It begins as a convenience, a way of speeding up the process. “We have to bring a sacrifice anyway, so why not just have it right here, all ready to go? That way anyone can come.” Yes, it begins for anyone and everyone, a way for all to meet God. Right? Don’t have a lamb? Come on in and buy one! Need something cheaper? We have that, too. We have everything you need for your atonement. Everything, that is, except a heart broken over sin.
Sure, someone probably thought it would be helpful, this selling of sacrifices right at the temple gate. Access to all. Only something happens when your need becomes another man’s gain. And something happens when sacrifice becomes a convenience. Then it is no longer sacrifice.
Then the temple, this sacred place, this coming together of a broken people under the shadow of God, becomes not a holy space but a measuring place. The haves get to saunter in, peruse the goods, choose the best. The rich making each other richer, the worthy flaunting their worthiness. Coins clink. We feel good about ourselves. Unless you are a have not. Then you slink in with your pennies and shamefacedly purchase your atonement, taking your place among the low. Or you don’t come in at all. You are too poor, or too sick, or too messed up for this place.
In a place like this, the haves offer their sacrifice that is no sacrifice at all, then go out and stone the prostitutes, shut away the lepers from sight, make sure the unworthy know their place. Which is no place at all.
Until the King comes.
Until we suddenly stand face to face with the One for whom this all began in the first place, the One whose glory is so great that until now He has shielded us from Himself, giving us this place to come and meet Him before the veil, so we would know our place.
Until now. Now He stands before us, clothed in our flesh, standing in His house which we have made into a marketplace, a place for measuring up and tearing down. He strides through His house like thunder. Like a warrior rescuing His beloved from the enemy.
“How dare you? How dare you. This place, My house, it is a place of prayer. A place of joy. A place where all—all—especially the outcast—can come and find Me.”
This is what He saw when He stood on that mountain. This is why He wept. This is why He came.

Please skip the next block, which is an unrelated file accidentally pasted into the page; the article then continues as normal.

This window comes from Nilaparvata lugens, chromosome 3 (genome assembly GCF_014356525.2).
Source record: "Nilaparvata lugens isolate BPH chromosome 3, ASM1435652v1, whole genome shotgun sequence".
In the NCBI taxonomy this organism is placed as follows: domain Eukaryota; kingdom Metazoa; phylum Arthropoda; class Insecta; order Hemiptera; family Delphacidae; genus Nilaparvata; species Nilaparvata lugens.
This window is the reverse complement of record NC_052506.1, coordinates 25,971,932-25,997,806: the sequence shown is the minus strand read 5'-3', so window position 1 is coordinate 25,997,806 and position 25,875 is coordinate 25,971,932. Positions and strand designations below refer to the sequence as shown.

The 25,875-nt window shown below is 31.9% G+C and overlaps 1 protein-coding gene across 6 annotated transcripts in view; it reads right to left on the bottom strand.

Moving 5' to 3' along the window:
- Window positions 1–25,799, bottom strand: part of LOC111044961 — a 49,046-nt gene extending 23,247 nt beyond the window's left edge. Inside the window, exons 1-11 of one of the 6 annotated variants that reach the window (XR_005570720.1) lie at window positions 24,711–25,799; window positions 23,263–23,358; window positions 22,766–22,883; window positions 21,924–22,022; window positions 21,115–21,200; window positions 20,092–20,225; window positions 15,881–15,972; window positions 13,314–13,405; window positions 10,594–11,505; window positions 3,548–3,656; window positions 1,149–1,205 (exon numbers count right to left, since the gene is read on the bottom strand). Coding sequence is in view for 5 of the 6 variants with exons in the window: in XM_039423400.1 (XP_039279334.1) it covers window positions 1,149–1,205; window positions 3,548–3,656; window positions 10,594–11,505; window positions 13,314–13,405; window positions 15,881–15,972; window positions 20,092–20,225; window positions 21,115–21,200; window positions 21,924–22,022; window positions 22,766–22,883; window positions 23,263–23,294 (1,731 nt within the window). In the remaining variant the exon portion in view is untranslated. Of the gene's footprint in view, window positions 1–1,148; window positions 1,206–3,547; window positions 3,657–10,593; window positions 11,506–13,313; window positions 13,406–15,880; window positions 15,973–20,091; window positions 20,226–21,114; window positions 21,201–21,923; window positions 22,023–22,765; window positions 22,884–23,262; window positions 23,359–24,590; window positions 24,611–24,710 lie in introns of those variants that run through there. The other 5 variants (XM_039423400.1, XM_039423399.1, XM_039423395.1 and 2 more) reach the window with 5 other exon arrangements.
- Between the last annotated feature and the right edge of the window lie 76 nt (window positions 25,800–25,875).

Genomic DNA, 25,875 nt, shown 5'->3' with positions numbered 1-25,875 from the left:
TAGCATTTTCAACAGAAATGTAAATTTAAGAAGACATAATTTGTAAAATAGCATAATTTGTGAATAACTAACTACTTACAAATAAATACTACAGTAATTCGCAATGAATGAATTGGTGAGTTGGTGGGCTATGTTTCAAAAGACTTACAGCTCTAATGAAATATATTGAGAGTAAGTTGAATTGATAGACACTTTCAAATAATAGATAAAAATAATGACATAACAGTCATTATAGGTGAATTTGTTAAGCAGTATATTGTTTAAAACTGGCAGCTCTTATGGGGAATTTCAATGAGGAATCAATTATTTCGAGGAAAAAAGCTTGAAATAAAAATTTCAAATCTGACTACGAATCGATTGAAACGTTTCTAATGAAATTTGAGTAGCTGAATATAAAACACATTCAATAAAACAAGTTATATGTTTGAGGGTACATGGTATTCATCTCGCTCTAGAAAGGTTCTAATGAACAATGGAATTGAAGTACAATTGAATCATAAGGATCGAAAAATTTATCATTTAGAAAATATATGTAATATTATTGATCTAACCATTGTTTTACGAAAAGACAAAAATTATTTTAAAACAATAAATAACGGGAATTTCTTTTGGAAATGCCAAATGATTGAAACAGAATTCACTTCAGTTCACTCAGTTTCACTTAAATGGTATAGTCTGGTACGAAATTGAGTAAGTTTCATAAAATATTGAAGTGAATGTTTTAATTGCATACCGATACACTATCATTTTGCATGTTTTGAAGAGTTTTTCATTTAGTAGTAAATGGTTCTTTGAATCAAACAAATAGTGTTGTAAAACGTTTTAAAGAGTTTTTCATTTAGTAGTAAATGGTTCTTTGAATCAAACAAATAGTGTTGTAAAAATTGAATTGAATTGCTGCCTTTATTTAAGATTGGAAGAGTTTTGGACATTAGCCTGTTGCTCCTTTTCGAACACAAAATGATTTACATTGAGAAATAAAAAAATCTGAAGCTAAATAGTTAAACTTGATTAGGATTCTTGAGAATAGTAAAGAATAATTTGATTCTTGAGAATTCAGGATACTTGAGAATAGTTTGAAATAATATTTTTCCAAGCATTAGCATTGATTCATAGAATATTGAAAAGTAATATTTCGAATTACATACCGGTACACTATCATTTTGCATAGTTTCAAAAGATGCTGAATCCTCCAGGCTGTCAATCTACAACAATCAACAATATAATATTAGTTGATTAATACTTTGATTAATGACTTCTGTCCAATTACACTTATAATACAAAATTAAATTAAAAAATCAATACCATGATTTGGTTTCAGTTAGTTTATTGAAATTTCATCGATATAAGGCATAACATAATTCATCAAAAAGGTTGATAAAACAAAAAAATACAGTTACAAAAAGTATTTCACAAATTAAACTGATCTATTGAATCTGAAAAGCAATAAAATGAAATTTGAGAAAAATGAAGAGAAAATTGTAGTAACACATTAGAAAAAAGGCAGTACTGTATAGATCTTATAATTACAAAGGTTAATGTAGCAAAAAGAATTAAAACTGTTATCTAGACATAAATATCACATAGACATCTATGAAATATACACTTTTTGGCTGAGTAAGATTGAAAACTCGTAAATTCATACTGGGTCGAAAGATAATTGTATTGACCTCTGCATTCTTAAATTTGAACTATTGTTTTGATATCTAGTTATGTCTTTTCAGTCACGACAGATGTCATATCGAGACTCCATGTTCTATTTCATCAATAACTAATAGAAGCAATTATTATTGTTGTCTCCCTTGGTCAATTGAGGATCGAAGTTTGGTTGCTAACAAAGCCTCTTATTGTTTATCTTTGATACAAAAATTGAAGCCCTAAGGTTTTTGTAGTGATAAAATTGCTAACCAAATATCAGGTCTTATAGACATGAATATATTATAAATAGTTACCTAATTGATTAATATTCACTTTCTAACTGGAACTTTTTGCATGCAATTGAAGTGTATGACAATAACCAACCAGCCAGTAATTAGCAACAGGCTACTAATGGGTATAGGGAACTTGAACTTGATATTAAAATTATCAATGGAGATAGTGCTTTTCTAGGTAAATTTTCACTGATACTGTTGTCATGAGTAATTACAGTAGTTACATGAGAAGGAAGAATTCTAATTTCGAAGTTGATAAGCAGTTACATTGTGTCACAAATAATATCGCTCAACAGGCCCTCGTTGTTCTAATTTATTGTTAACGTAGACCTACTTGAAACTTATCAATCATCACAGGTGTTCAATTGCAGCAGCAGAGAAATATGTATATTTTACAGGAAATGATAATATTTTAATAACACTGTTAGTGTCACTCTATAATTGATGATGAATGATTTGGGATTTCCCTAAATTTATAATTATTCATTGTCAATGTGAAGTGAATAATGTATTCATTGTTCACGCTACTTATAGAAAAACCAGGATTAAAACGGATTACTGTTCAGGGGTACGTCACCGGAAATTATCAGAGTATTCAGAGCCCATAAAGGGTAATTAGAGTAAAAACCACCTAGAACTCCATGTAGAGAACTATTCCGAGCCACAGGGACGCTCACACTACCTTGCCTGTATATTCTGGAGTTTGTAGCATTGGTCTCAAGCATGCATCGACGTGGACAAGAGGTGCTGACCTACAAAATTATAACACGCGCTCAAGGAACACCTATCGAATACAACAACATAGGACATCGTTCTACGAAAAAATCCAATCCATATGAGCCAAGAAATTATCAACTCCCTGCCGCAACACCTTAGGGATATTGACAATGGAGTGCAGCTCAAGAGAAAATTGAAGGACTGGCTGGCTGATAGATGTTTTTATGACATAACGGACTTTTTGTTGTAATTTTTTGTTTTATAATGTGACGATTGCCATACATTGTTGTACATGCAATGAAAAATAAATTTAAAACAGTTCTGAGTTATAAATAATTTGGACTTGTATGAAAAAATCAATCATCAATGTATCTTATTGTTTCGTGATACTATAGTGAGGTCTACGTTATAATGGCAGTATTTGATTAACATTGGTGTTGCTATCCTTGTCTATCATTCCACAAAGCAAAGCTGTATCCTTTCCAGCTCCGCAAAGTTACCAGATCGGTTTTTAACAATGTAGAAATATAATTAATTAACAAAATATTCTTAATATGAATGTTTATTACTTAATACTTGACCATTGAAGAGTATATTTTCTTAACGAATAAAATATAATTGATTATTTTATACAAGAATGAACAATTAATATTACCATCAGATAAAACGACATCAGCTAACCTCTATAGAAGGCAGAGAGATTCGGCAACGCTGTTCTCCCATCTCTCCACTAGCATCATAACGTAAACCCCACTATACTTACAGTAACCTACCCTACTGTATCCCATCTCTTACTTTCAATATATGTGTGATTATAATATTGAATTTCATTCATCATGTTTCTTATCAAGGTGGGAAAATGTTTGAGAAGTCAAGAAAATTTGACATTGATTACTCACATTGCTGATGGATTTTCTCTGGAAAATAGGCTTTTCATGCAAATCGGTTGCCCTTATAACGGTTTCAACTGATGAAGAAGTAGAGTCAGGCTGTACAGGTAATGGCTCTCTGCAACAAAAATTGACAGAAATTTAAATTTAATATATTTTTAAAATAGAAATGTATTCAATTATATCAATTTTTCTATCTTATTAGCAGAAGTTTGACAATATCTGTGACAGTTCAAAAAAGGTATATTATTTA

It’s easy to judge their foolishness, easy to look back and see where they went wrong. But what of us? What of me?
What happens when our King chooses us, His children, as His house, the dwelling place of His glory? What is it like for us to be His place of prayer, the space where all should come and find joy . . . because they find Him?
His house is to be a place of joyful sacrifice, an offering up of ourselves so we can receive Him. What happens when instead we set up our booths, our little conveniences?
It starts when this place of His worship becomes the place of our own. We worship what we can (or cannot) do for Him. We worship us, and our space becomes the measuring-up space, the cutting-down space, the space cluttered up with our distractions and our mirrors. We stare downward and inward for hours on end, while His glory hovers all around us.
Look up. Please look up. Put down your measuring sticks and stop spending all you have to sacrifice yourselves at each other’s altars. Can’t you see that you have made your heart, His dwelling place, a den of thieves? And the thief comes not only to steal, but to kill and destroy.
Of course we are broken. Of course we do not understand Him. Of course it is easier to wear this cloak of anger, or indifference, or pride, and to bow to our fears and our not-enoughness. But what if we kick out the thieves, give His house back, let Him clean all the spaces and fill it with His glory, His enoughness? What if we sacrifice the real deal—everything we think we are, or think we know, or think we want?
“And as for the outsiders who now follow me,
working for me, loving my name,
and wanting to be my servants—
All who keep Sabbath and don’t defile it,
holding fast to my covenant—
I’ll bring them to my holy mountain
and give them joy in my house of prayer.
They’ll be welcome to worship the same as the ‘insiders,’
to bring burnt offerings and sacrifices to my altar.
Oh yes, my house of worship
will be known as a house of prayer for all people.”
The Decree of the Master, God himself,
who gathers in the exiles of Israel:
“I will gather others also,
gather them in with those already gathered.”